“If you have good music, you have good magic.”
Lee “Scratch” Perry has a way with words. These words in particular, spoken to The Guardian on his 80th birthday four years ago, summarize well the kind of accessible mysticism that the reggae icon and dub wizard has wielded over his 50-plus-year career. If you’ve listened to a reggae album, a dubplate, even much of the vast world of electronic music in the past 40-50 years, you’ve heard music that’s been touched, influenced or shaped in some way by Perry. Whether in his early innovations on some of dub’s earliest recordings, or through his production work for the likes of Bob Marley, Max Romeo, Junior Murvin or The Congos, Lee Perry changed the shape of both Jamaican music and popular music at large.
Rainford Hugh Perry was born in 1936 in Kendal, Jamaica, and began recording tracks at Studio One in Kingston in the ’50s, where he also laid down his first recordings of his own. His earliest recordings were mostly ska tracks, as later collected in the 1989 reissue Chicken Scratch—the title of which is how he earned his nickname “Scratch.” Yet it wasn’t until he formed his own label, Upsetter Records, and formed The Upsetters that Perry began to flourish as a creative force in Jamaican music, releasing on average two or more albums per year credited to either himself or The Upsetters. And in 1973, when he built his home studio, The Black Ark, Perry entered a new phase of innovation and high-profile production that yielded both many of his best known albums and his most radical creations.
The Black Ark takes on a kind of mythical quality when viewed through the lens of history—the site of a long list of legendary recordings, given an added dose of magic through Perry’s unconventional and sometimes mystical techniques. He employed multi-track recording in a way that few other dub producers didn’t, creating layers upon layers that gave his recordings a frequently impenetrable density. At other times, there was an ineffable, spiritual quality to his approach, like blowing smoke into microphones, or burying mics beneath the sand at the base of a tree in order to capture an otherworldly bass drum effect. And then there were moments like having a singer “moo” into a cardboard tube wrapped in foil. That Black Ark burned down in 1979, after being covered in cryptic magic marker scrawl from Perry himself, only adds to the strange legend and mystique of the studio. There are various version of why the studio went up in flames, but Perry has taken credit for lighting the spark.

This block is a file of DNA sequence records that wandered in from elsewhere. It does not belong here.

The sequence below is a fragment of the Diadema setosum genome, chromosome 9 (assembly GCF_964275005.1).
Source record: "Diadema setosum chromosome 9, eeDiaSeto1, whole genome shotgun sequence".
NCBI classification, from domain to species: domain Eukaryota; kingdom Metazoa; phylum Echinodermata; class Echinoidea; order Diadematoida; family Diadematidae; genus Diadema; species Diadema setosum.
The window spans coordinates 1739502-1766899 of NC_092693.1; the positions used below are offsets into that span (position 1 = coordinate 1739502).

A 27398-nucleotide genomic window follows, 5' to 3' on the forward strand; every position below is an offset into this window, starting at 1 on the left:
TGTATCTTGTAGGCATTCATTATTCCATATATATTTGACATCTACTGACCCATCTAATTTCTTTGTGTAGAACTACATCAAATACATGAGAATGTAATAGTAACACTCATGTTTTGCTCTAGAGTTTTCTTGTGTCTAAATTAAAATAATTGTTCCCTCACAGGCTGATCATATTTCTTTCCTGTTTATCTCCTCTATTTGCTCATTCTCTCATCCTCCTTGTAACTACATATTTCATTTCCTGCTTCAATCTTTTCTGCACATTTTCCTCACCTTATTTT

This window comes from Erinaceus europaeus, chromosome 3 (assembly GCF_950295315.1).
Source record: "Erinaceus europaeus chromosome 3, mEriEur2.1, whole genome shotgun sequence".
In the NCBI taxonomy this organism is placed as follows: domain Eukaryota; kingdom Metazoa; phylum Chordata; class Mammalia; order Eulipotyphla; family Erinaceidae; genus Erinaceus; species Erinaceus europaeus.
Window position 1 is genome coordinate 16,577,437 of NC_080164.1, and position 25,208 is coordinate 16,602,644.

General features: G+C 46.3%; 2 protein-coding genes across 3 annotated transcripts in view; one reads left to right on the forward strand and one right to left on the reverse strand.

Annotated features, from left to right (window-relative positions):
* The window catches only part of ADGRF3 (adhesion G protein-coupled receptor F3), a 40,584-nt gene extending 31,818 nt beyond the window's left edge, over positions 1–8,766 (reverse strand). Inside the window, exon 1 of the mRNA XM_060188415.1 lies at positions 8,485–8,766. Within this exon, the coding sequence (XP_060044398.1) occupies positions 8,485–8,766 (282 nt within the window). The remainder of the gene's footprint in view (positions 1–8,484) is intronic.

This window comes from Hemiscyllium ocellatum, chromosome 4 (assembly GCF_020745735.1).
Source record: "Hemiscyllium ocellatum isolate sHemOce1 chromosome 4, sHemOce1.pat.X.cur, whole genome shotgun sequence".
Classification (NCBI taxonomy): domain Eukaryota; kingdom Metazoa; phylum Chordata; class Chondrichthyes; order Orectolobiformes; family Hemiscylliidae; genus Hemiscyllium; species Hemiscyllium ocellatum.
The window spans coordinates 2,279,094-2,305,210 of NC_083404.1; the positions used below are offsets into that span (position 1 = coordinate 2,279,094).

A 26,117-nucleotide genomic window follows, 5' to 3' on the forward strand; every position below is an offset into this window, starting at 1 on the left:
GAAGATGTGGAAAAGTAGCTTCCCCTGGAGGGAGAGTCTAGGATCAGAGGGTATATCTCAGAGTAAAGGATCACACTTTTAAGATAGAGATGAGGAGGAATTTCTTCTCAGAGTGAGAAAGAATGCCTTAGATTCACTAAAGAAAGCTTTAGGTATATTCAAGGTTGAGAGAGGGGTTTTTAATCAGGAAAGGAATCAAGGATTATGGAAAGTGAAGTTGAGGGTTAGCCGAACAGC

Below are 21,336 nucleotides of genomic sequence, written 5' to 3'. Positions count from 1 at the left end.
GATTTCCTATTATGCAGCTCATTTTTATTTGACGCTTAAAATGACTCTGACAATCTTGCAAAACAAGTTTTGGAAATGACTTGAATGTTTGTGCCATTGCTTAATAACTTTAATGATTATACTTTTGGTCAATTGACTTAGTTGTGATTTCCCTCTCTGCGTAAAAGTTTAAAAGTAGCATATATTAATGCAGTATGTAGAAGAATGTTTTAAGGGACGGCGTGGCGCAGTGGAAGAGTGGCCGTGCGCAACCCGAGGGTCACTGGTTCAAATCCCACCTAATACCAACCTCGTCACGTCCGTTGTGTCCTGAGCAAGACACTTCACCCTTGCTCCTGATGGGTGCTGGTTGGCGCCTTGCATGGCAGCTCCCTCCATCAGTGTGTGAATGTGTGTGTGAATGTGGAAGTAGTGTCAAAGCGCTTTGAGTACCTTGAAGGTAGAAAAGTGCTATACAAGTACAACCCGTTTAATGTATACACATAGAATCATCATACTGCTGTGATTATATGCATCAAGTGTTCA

Having just turned 84, Perry now has literally hundreds of recording credits to his name, from his own solo releases, those of The Upsetters, other artists he’s produced and written songs for, and various collaborators over the years, which include The Clash, The Beastie Boys and The Slits’ Ari Up. A catalog that big can be intimidating to dive into; it would take years to catch up. And there are many worthy points of entry, so here’s my attempt to trim it to a strong first five, encapsulating Perry the producer, songwriter, studio mastermind and bandleader.
We’re starting not with an album, but with a single that encapsulates Lee “Scratch” Perry’s dub innovations, songwriting strength and tendency toward experimental soundscapes all in one eight-minute duration. “Disco Devil” is, essentially, three songs in one—a dub of Max Romeo’s “Chase the Devil” layered with The Upsetters’ own take, “Croaking Lizard,” and Perry’s own adlibs layered on top. The source material is among Perry’s best productions as it is, but add in the clangs of cowbell, rattles, echoes and plenty of Perry’s own vocal overdubs, and it becomes a dense piece of dub mastery, a moment where the remix, the mashup, and a legendary roots reggae anthem all intertwine.
The Upsetters – Upsetters 14 Dub Blackboard Jungle
Speculation abounds over what the first official “dub” album is, though consensus points to Upsetters 14 Dub Blackboard Jungle—a record originally held to a limited pressing of 300 in Jamaica before it quietly revolutionized an entire sound. As an early document of dub, it introduces a number of elements, including a stereo mix and reverb. But most of all it’s simply one of the coolest sounding dub records of the canon—let alone one of Lee “Scratch” Perry’s best albums—driven by the booming echo of drums and deep, earth-moving basslines. The murkier and weirder things get, the richer the Blackboard Jungle listening experience is, whether through Perry’s voice-of-the-gods toasting that introduces the album on “Black Panta,” definitely the most climatic and intense track here, or the rumbling percussive sound to “Elephant Rock.” Dub, as we know it now, has been updated, polished and deconstructed in the nearly 50 years since. But that being said, every dub record has a little bit of Blackboard Jungle in it.
Junior Murvin – Police & Thieves